Be considered a small business (500 or fewer employees).
Engaged in an eligible, non-vice industry.
Be engaged in for-profit business in the United States.
Demonstrate a need for the loan.
Show that owner has invested time or money already.
Be in line with SBA goals.
2. Identify your specific financial needs.
Before you put together your SBA loan package, it’s important to know how much financing your business needs and exactly how you’re going to use that money.
As stated on their website, the SBA doesn’t offer 100% financing. The SBA and intermediary lenders are interested in helping to fund new ventures for small businesses, but they also want to make sure that they will get their money back.
By identifying why you need an SBA loan, the lenders will be more willing and interested to fund your loan.
3. Ask a local lender or the SBA about different loan options.
Before putting together your SBA loan package, you should consider talking to local lenders or the SBA about the different types of loan options.
There are various loan options available that apply to specific types of businesses, amounts of money and types of loans. For example, if you’re a startup that’s in need of $50,000 or less, then the SBA microloan is perfect for your business. On the other hand, you wouldn’t be eligible for an SBA 7(a) loan, which is only for businesses that have been in operation for at least two years.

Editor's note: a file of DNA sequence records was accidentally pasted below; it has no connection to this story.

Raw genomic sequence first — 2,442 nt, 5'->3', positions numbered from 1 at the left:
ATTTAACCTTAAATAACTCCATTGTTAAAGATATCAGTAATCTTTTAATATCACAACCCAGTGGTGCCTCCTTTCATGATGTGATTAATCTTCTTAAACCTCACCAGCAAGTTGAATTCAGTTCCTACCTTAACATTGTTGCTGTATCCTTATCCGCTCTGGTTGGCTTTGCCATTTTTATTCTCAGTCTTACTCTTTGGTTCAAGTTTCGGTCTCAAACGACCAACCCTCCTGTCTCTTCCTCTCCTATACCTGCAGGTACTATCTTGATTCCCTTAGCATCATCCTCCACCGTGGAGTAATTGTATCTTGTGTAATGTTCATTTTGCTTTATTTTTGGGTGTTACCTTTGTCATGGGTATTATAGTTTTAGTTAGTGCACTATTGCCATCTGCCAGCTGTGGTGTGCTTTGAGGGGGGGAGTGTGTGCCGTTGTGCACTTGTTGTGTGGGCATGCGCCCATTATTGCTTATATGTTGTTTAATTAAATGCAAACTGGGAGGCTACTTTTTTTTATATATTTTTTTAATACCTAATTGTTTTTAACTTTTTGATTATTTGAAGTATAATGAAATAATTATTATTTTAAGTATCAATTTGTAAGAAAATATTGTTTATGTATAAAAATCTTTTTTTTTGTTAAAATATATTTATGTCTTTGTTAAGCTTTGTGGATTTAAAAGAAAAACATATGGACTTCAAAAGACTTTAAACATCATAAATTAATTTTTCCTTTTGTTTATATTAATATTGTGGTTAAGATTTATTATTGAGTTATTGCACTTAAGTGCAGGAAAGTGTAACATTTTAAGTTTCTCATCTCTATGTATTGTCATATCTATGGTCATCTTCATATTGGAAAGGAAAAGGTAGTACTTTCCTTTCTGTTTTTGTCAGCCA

Knowing what options are available will make it easier for you to know which type of loan you’re eligible for and which to apply for.
4. Gather and organize your documents.
Once you know which loans you’re eligible for, it’s time to gather and organize your documents.
To review, you need:
Statement of purpose.
5. Fill out the required SBA forms.
In addition to the documents listed above, you also need to fill out and sign some SBA forms.
SBA Form 1919.
SBA Form 912.
SBA Form 159.
Once you’ve collected all of the SBA forms and other supporting documents, it’s time to have your SBA loan package reviewed by a lender or business mentor.
6. Prepare a draft SBA loan package for review by a lender or mentor.
The documents and SBA forms listed above go together to create your drafted SBA loan package.
Make sure you have everything organized, clearly documented and neatly put together before bringing them to the bank, SBA, or business mentor for review.
That’s it! Once you’ve had your draft reviewed by a lender or mentor, you’re ready to submit. Have confidence that you’ve done everything you can to improve your chances of approval.
Tips to create the best SBA loan package
Receiving approval for an SBA loan is no easy feat. Now that you know what an SBA loan package entails and the process for putting it together, we have some tips on improving your chances of approval.
We want to make sure that you put together the best possible SBA loan package and receive approval for your SBA loan on the first try.
1. Research potential lenders.
When you’re applying for an SBA loan, the intermediary lender is just as important as the SBA. You must receive approval from both lenders to receive a loan.